14ymedio, Marcelo Hernandez, Havana, 11 September 2019 — She arrived just before dawn and the first half hour of waiting seemed normal, after 60 minutes passed, dawn broke and the sun began to itch and after two hours at the same stop without a ‘guagua’ — a bus –arriving, Magaly had sore feet and sweat running down her back. In Alamar, this Tuesday morning, hundreds of passengers experienced the same frustration while waiting for a bus to take them to Havana for work or school.
Recent days have been chaotic for public transport in the Cuban capital. The chronic difficulties of moving around the city have been aggravated by reasons not explained in the official press. In the streets there is talk of a deepening of the crisis, the lack of fuel and the most daring talk about when the next “ship with Venezuelan oil” will arrive in the middle of this month, something that supposedly will solve the problem. But all are simply rumors.
What does seem a reality is that mobility within this city is going through one of its worst moments of recent years, while the General Directorate of Havana Provincial Transportation offers no details about the reasons for this deterioration. The sight of buses with people hanging from the doors has returned, something were so common in the difficult years of the so-called Special Period, after the fall of the Soviet Union and the elimination of its financial support for Cuba. The races behind the buses have also returned, with children in uniforms left behind missing classes because the transport never came, and the employees who give up arriving at their offices because the buses never come.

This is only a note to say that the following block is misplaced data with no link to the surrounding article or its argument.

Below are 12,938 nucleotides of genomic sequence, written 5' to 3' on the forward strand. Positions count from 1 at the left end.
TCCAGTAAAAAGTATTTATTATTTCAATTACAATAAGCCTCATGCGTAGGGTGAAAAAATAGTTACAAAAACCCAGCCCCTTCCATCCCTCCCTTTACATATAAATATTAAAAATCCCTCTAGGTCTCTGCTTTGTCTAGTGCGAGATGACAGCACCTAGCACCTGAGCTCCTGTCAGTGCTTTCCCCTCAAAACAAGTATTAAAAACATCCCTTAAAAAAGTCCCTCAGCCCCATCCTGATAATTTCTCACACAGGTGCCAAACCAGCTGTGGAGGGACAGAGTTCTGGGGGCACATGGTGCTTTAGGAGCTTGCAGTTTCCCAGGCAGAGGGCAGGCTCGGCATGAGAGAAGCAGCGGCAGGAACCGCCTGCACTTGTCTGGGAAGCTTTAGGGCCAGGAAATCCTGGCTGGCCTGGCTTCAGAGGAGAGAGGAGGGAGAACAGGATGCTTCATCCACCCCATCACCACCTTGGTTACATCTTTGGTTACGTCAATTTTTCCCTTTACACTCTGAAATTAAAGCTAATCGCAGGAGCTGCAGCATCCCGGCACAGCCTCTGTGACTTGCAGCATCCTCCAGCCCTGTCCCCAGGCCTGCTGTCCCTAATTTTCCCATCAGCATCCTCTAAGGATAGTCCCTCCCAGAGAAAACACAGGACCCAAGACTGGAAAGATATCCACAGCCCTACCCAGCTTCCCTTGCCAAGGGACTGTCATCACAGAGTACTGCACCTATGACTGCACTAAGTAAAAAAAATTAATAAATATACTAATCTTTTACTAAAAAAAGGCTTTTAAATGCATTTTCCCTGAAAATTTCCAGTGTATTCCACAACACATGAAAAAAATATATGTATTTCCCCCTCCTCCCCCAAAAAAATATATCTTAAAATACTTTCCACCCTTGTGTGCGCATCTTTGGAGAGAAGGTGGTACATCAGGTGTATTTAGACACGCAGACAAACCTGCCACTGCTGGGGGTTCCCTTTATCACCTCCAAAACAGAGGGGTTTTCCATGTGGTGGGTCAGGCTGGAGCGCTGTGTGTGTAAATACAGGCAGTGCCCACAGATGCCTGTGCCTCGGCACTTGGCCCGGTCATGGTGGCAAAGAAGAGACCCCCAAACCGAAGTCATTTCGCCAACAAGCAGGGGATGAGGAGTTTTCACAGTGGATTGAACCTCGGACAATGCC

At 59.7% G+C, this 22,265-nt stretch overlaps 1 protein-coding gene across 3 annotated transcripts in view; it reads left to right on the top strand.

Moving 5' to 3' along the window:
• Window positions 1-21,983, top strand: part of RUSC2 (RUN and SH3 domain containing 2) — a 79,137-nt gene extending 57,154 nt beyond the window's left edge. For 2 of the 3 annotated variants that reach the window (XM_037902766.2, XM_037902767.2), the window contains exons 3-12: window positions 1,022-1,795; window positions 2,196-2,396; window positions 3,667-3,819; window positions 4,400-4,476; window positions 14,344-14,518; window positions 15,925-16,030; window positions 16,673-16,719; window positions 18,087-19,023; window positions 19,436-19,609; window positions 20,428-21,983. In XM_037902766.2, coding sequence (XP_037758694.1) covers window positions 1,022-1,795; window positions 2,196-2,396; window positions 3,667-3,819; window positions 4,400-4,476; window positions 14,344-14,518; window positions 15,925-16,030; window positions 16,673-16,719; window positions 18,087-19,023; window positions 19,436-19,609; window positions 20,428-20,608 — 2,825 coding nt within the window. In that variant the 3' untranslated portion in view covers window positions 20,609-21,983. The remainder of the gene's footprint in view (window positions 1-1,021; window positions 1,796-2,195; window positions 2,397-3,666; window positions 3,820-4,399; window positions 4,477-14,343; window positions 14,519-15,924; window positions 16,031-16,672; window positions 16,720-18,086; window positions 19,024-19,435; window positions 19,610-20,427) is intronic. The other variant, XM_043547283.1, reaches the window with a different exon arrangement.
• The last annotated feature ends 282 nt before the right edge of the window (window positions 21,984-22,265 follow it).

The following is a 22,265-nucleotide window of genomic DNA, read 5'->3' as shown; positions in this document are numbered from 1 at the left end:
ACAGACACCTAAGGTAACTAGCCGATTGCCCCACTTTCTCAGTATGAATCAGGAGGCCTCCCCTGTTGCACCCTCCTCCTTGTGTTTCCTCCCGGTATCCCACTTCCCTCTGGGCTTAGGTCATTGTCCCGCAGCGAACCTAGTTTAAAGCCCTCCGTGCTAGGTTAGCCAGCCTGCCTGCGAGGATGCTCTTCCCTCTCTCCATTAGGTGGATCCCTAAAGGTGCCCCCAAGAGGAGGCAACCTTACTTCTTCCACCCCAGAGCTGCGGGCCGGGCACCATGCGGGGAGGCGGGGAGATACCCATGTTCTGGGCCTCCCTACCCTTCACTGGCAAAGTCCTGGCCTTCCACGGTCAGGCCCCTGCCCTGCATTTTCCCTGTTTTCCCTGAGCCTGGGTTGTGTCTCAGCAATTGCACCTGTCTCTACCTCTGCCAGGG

And when a vehicle with their route number is finally sighted, then the accumulated discomfort overflows and people shout, push and complain. The drivers don’t respond to this flood of complaints and must endure the rest of the trip with loud criticisms and a crowded vehicle where passengers can barely move through the aisles.
From time to time someone remembers aloud the official promises that transport in the capital was going to improve “gradually” and the frequent headlines in the national press about buses donated by other countries or repaired and assembled on the Island.
“And why doesn’t the bus come?” a boy with a school neckerchief and a backpack was heard asking at the Alamar stop on Tuesday, after waiting with his mother for two and a half hours on the A62 route. No one answered but nobody laughed either. Only an old man with a wrinkled face dared to say “for the same reason that nothing works in this country” and not one more word had to be added.
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